Disclaimer: This is a topic I’ve discussed at length many times and will continue to discuss at length. The topic was brought back up by Carlton Reid and Amanda Batty – two folks I really respect in the industry.
About 10 years ago a new movement painted in pink began – the “women’s specific design” movement.
Now, as a woman in the industry – I don’t regret the “shrink it and pink” times. It was an eye-opening 3-5 years where bike brands were realizing they didn’t have a good women’s market but women held the money strings in many families. With a little bit of market testing, brands starting shrinking men’s bikes and painting them in light pinks, and blues. They also started figuring out women’s saddles and there were finally women’s specific products like clothing, shoes, and saddles from large brands other than Terry Bikes.
Originally, a women’s designed bike included a shorter top tube, taller headtube, narrower handlebars, brakes a bit closer to the handlebar for smaller hands, a women’s seat, and on mountain bikes, the suspension was set up for a lighter rider.
For most shops, it is easier to sell a women’s bike than to deal with switching out several parts to make a “men’s” bike fit a woman. It also seems easier for a guy to sell a woman a woman’s product because the validation is in the product instead of what the guy may need to know about fitting or selling (to anyone, not just women.) Read more on that one here.
Next, the big brands started pushing women’s designed products and telling shops how large the market opportunity was to get more women on bikes. Bike shops owners and employees drank the Koolaid and simply believed EVERY woman should be buying the product from their newly designed women’s section and not the rest of their store. They were taught by major brands that MOST women have long legs and shorter upper bodies so they should be on the bikes with shorter top tubes and taller headtubes. But you know what? A lot of guys could benefit from that type of fit if you work at a desk all day and can’t touch your toes very well! So then 2-3 years later, you started seeing “endurance” fit bikes (for men) but unfortunately, they typically went down to a 52cm since they were for the guys and the ladies needed to stick to women’s specific design.
Brands are starting to realize that they need to design around sizes of people and not genders. Granted, women may be attracted to different colored bikes, that doesn’t mean we should pigeonhole that color to one that fits someone with long legs and a shorter upper body. What may work for a shorter woman, could also work for men.
When I worked at a Trek store about 10 years ago I sold a decent amount of women’s design Project One custom road bikes to men because they fit them better. They were often embarrassed for riding a women’s bike so they would order a custom painted “men’s” bike. Since then, Trek has introduced the H3 which is a more endurance style fit that would have probably solved those guys fit.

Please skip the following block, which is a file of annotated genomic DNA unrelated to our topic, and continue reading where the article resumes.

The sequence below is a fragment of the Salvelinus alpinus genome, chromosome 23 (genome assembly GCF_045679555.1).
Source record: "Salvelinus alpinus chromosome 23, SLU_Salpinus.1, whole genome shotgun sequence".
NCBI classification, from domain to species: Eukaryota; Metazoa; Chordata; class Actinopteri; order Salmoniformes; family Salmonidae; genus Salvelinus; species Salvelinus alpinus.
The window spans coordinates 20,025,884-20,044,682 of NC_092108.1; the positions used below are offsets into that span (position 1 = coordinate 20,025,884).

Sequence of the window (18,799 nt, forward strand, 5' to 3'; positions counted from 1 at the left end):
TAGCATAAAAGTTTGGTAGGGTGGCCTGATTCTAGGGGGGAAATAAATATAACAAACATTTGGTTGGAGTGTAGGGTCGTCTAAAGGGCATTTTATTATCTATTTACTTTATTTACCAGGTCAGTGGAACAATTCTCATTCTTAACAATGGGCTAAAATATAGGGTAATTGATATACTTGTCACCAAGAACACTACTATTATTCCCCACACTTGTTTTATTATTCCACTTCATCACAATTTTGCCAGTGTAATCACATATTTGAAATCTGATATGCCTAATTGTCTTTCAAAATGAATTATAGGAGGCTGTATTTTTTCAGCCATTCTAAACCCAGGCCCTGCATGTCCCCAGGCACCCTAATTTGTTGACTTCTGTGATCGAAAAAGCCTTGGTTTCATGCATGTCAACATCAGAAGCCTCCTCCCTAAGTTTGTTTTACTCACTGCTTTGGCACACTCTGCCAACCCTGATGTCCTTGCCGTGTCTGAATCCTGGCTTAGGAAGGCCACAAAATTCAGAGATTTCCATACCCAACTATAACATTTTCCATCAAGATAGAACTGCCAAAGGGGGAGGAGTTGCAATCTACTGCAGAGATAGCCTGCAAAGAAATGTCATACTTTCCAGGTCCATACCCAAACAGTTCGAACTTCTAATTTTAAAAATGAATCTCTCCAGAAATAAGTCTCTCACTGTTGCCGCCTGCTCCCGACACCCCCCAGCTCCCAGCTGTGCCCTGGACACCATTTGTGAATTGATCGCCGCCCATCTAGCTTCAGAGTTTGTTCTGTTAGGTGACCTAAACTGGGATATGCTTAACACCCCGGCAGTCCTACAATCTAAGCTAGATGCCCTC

If it makes you feel any better – this “pink it and shrink it” happens across all types of consumer verticals.
Here’s what I hope for in the next 18 months – bike sizing that is available for different sized people AND a more educated bike fit / tech system that helps people find the right crank length, handlebars, stem, and suspension design based on their body AND their riding style.
I’m your typical “women’s fit”. Super long legs, shorter upper body, and yes – tight hamstrings. I’ve been riding for 20 years and can make almost any bike fit. Now, that doesn’t mean they handle well when I alter things around, but they fit. My perfect bike is typically a taller headtube, with the stem slammed down so that the height is coming from the frame and not my steering bits. I need my seat pushed back, which makes a bike even shorter but we won’t get into that right now. My point being is that out of ALL my bikes I have one women’s fit bike. A Raleigh Capri Carbon that to this day is the best out of the box fit for me I’ve ever experienced. It also comes in a 56cm which most women’s bikes don’t.
As I mentioned, I’ve been riding for 20 years and I don’t actually mind the “pink and shrink” era that happened in the bike world. It was eye-opening for many of the old dudes that ran the bike industry until recently to see that women ride bikes and we are different from men in some ways. As a woman that rode terrible saddles for many years, I am so damn happy (as are my lady parts) to see bike fit and products evolve thanks to the research that was done to fit women better.
If you read this article simply because you are in the market for a new bike, here are my suggestions for you.